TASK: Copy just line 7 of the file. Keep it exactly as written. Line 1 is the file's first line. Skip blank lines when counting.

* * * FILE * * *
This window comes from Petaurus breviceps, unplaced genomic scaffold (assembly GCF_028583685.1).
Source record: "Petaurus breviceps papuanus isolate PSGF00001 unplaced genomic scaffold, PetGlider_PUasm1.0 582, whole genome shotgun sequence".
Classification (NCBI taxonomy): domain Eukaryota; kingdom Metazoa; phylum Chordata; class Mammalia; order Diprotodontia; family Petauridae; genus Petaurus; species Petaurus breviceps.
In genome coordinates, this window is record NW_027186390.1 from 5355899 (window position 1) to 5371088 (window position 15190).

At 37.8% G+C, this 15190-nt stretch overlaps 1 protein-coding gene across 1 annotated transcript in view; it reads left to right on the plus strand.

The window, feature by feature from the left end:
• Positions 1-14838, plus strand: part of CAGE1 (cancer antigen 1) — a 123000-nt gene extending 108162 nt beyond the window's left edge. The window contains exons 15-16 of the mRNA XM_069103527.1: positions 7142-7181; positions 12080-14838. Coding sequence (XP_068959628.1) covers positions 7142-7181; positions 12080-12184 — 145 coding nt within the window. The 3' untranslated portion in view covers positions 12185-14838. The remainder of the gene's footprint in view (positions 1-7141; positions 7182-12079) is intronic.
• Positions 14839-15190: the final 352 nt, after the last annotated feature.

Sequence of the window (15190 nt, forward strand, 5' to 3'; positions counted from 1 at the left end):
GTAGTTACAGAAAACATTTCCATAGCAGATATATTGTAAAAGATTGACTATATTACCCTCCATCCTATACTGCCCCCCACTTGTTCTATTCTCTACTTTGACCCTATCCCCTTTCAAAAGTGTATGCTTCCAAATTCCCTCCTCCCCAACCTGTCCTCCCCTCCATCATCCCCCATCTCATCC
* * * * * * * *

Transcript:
• Positions 1-14838, plus strand: part of CAGE1 (cancer antigen 1) — a 123000-nt gene extending 108162 nt beyond the window's left edge. The window contains exons 15-16 of the mRNA XM_069103527.1: positions 7142-7181; positions 12080-14838. Coding sequence (XP_068959628.1) covers positions 7142-7181; positions 12080-12184 — 145 coding nt within the window. The 3' untranslated portion in view covers positions 12185-14838. The remainder of the gene's footprint in view (positions 1-7141; positions 7182-12079) is intronic.